Japan’s annual consumer prices fall for first time in four years

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Prime minister Shinzo Abe has spent the past four years trying to coax consumers into spending more

Shinzo Abes mission to lift Japan out of the deflationary spiral that has plagued its economy for two decades suffered another setback on Friday after data showed annual consumer prices had fallen for the first time in four years.

The data will add to the prime ministers frustration that years of massive monetary easing and fiscal stimulus have so far failed to drag Japan out of the deflationary abyss, although the recent recovery in oil prices offers some cause for optimism.

Since he became prime minister for a second time four years ago, Abe and his allies at the Bank of Japan have been pinning their hopes on his three-arrow policy of monetary easing, fiscal stimulus and structural reform known as Abenomics to coax consumers into spending more.

But government data released on Friday showed core consumer prices, which include oil products but exclude volatile fresh food, had fallen 0.3% in 2016 from a year earlier, amid weak household spending and cautious wage hikes.

The 0.2% drop for December was slightly less than expected, but still represented a 10th straight monthly decline.

Japan has now fallen even further behind its deadline for reaching its ambitious 2% inflation target. The Bank of Japan, whose board will hold a policy meeting next week, now expects to reach that target by March 2019, four years behind schedule.

BoJ officials have blamed external factors, such as falling energy prices and weaker performances by emerging economies, for the disappointing figures.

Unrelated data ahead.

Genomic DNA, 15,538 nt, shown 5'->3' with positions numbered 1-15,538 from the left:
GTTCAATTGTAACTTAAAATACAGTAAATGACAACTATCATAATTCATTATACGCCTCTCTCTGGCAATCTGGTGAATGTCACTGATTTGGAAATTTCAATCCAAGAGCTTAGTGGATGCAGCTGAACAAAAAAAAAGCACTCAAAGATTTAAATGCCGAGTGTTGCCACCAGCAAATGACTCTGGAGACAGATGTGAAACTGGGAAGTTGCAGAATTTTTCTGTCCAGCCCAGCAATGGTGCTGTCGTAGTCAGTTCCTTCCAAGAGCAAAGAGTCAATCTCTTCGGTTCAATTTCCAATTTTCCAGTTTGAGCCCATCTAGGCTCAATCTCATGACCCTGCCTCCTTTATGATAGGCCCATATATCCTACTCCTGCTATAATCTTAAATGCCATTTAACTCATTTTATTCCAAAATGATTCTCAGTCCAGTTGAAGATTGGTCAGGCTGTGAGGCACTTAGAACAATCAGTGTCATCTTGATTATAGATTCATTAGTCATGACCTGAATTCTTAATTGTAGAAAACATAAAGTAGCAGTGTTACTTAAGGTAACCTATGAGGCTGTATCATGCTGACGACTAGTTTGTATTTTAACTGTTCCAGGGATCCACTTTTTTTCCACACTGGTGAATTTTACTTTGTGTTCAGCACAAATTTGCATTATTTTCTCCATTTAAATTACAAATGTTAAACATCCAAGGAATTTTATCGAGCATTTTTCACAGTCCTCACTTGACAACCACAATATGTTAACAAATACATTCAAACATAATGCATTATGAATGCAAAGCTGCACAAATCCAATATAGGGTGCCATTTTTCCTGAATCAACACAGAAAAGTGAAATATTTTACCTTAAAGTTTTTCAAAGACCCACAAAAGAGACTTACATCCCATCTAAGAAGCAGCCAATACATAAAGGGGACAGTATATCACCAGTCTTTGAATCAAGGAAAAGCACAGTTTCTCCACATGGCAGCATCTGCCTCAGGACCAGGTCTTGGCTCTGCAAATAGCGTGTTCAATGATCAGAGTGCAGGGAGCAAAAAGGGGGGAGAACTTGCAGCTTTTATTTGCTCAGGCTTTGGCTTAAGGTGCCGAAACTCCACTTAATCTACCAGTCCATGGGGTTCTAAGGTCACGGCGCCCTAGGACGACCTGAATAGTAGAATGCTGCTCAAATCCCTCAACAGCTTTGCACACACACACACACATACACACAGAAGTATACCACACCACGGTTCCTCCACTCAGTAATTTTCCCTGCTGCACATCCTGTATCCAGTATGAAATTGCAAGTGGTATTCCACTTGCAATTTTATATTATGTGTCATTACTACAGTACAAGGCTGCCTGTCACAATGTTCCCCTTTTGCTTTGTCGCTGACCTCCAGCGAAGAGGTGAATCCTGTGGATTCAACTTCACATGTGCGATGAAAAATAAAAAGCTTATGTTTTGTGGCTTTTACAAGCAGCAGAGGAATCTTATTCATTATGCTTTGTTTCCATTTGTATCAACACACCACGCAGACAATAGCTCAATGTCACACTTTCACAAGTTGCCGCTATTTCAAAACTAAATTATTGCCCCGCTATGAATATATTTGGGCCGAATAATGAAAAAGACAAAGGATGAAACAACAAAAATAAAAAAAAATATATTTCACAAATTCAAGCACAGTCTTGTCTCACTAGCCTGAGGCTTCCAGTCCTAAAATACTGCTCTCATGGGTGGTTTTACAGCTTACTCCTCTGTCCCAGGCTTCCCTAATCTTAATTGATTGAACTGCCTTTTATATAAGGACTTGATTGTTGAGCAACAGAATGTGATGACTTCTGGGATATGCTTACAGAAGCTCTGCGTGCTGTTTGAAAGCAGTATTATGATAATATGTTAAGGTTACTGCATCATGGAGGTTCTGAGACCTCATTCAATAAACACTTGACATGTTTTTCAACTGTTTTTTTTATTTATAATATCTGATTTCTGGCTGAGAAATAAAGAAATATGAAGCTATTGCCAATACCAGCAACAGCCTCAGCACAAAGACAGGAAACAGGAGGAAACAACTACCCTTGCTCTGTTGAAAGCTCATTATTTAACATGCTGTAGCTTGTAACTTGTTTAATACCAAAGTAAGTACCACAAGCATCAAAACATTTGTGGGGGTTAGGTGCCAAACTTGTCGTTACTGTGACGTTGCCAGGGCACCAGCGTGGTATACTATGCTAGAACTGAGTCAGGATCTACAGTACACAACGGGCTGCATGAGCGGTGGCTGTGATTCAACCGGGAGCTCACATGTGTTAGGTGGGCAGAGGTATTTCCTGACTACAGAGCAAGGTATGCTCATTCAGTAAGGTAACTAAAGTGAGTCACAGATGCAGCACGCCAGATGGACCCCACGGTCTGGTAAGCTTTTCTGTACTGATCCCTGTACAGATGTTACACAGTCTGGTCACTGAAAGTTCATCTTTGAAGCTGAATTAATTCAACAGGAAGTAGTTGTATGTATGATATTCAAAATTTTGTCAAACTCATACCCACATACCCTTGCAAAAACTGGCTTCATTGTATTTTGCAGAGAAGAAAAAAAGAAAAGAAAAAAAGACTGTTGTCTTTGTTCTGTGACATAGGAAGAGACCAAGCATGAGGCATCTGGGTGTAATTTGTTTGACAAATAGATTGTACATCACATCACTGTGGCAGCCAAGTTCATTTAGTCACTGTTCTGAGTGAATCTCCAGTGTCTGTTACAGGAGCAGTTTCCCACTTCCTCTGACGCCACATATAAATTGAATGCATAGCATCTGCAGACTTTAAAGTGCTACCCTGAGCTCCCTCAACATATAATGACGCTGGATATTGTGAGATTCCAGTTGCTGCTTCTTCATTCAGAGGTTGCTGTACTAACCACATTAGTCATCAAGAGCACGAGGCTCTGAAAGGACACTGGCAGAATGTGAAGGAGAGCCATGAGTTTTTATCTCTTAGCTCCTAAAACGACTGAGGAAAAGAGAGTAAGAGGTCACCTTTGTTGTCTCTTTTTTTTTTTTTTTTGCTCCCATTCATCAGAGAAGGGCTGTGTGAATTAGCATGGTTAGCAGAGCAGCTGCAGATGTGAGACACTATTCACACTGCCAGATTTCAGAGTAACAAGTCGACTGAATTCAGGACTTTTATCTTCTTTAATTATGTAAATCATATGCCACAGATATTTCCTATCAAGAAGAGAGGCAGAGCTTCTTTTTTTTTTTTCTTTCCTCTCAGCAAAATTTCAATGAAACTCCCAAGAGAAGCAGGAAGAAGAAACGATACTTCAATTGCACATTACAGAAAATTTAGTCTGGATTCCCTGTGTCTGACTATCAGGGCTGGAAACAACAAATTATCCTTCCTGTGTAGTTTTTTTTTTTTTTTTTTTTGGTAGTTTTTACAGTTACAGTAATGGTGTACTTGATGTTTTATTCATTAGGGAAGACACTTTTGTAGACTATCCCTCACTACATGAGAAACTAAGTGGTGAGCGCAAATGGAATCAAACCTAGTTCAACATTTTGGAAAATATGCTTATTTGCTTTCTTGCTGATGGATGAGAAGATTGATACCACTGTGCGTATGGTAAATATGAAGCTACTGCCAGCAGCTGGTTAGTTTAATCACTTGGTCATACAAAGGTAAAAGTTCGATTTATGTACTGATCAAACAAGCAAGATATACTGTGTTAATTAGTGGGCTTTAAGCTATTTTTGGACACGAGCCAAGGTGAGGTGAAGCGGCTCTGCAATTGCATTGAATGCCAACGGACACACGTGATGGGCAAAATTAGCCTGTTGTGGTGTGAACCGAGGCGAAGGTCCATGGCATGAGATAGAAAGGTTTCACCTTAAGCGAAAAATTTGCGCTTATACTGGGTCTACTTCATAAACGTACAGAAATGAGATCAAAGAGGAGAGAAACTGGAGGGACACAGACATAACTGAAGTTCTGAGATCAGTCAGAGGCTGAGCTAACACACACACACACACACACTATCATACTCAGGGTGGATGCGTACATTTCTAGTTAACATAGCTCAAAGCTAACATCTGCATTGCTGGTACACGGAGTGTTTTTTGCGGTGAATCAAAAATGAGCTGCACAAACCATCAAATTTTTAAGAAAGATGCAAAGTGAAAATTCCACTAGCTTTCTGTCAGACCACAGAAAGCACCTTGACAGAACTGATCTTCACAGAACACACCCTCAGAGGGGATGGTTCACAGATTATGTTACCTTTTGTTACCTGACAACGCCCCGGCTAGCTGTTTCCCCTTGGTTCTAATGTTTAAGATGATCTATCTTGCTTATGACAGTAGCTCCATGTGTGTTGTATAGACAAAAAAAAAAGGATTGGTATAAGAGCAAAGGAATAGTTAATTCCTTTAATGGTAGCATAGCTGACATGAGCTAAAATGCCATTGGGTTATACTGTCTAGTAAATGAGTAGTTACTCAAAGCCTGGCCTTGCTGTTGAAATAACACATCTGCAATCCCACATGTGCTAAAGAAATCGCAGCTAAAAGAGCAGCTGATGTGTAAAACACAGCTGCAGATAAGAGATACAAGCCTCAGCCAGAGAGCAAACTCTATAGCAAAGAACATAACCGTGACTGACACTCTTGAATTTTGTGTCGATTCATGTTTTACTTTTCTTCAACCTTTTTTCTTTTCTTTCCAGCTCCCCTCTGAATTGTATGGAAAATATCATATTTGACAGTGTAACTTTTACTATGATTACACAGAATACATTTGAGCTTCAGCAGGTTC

Some analysts, however, believe monthly consumer prices will bounce back later this year, thanks to an upturn in crude oil prices and a weaker yen, which increases the cost of imports.

The yen has fallen more than 10% against the US dollar since Donald Trump was elected president in November, although his victory has also sparked concern in Japan about the future of bilateral trade following his decision to withdraw from the Trans-Pacific Partnership free trade agreement.

Prices may start to turn positive as energy prices recover, but inflation is unlikely to rebound strongly for now, said Hideaki Kikuchi, an economist at Japan Research Institute. Consumer spending is weak and wage hikes have slowed.

Others warned against relying on external factors alone to speed up inflation.

Consumer prices will start rising ahead. But for inflation to approach 2%, companies must more actively distribute their profits in the form of pay rises, according to Takeshi Minami, chief economist at Norinchukin Research Institute.

Wire agencies contributed to this report

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